The Virtual Truth



Who needs to think when your pre-ordained prejudice has been catered for?

Dan Boyle writes:

Last weekend I was thinking of starting a hashtag #KillUsAllNow, but thought the better of it. Not because it was an idea I didn’t want to convey, but my too long presence on web platforms has taught me that it would be selectively interpreted.

In the web world of opinion, where the polar opposites of hyper sensitivity and mega insensitivity seem to hold greatest sway, the expressing of a view is rarely understood, or taken, the way the opinion holder believes it to be.

It’s as if an updated Humpty Dumpty from Alice Through The Looking Glass has decided that it is context, not words, that means what he wants it to mean.

For many internet warriors content is incidental. Tone is king. My outrage is stronger than your outrage. Yours is superficial. Yours is misdirected.

This is usually followed by the exercise of whataboutery, or its corollary components of whydidn’tyouthenness or wherewereyouthenology. None of these have anything to do with whatever comment was originally made.

Those adept at these practices don’t like the World in general, but don’t like you in particular. They intend to poke and prod, where possible getting under your skin.

If you’re a public figure this is grist to the mill; part of the territory or any other cliche on acceptance that’s meant to apply. For my part I have accepted most of it. Although I’d be lying if I didn’t admit that the intensely personal hasn’t breached my defences on occasion.

Despite that, it is the impersonal that most riles me about the virtual reality world of the web. A world I all too willingly choose to inhabit.

Facts that aren’t true. Conversations that weren’t ever held. Promises that were never made. Votes that couldn’t ever be given.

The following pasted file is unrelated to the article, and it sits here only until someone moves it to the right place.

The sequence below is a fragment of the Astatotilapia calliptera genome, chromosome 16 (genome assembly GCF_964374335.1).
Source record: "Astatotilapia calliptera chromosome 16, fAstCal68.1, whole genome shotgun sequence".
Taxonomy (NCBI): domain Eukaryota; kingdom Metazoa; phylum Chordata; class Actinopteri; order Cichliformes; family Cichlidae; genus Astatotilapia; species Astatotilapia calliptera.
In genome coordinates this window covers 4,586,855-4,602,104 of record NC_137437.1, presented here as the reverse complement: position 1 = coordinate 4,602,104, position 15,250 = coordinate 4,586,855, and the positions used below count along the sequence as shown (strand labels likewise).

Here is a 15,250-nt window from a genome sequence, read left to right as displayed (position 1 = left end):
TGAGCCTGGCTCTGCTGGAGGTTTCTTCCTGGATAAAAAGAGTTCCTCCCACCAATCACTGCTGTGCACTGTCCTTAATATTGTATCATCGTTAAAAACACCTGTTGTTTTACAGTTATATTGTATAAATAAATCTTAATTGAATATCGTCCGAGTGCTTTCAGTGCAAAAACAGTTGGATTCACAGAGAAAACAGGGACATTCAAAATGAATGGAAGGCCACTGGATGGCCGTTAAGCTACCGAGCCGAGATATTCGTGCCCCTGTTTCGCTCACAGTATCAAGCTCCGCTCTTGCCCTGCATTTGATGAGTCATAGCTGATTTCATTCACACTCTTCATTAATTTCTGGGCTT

All of this can be lived with, but I lose it in that place of The Web where conspiracies come alive.

For those who exist merely for revelations exposed on, it will come as an enormous shock to learn that the conspiracies they obsess about are cock ups that have gone out control. The actual conspiracies are created by those seeking to distract attention from the cock ups they have made.

The obvious is invariably the more likely explanation. For the most part, at the wrong moment, the lunatics do take over the asylum where bad things happen.

Who needs to think when your pre-ordained prejudice has been catered for? Why tease out things any further when the most fantastic narratives have already been constructed?

Still I will continue to indulge. This is our modern day equivalent of community. For many it’s the closest that is had to company. Now that is sad.

Dan Boyle is a former Green Party TD. Follow Dan on Twitter: @sendboyle

17 thoughts on “The Virtual Truth

  1. Stewart Curry

    What would you have actually intended by tweeting #KillUsAllNow? What meaning would have been behind it, regardless of how others would have interpreted it?

  2. J

    Dear Bodger ,

    Can you please change “everything as it happens ” to “Who needs to think when your pre-ordained prejudice has been catered for”?

    Kind regards,

    J (on behalf of Dan Boyle)

  3. DubLoony

    I’m interpreting this to mean that virtual life has its mind already made up, there is no room for conversation, nuance or discussion.

    Except on BS where we’re mainly surviving the day without having any coffee yet.

    1. Sido

      Possibly, but it sorta extends itself, to people who disagree with him.
      It’s difficult to know where he’s coming from here. Maybe he feels compelled to write something for broadsheet every week.

  4. scottser

    after all his musings on the dichotomy of internet opinion, dan shows us the third way: redundancy. i take it this will be your last post, dan?

    1. Dan Boyle

      My piece has been underwritten to allow others to fill in the pauses. When someone presents “Dan Boyle. God helps us.” as as argument, it more than justifies my writing in the first place.

  5. Decent Eejit

    WHERE does he write/publish his poo? I say “poo” in the sense of “got to get my poo together”. Not that it is actually poo. Dan Boyle was never poo. His party was. But not him. Yet.

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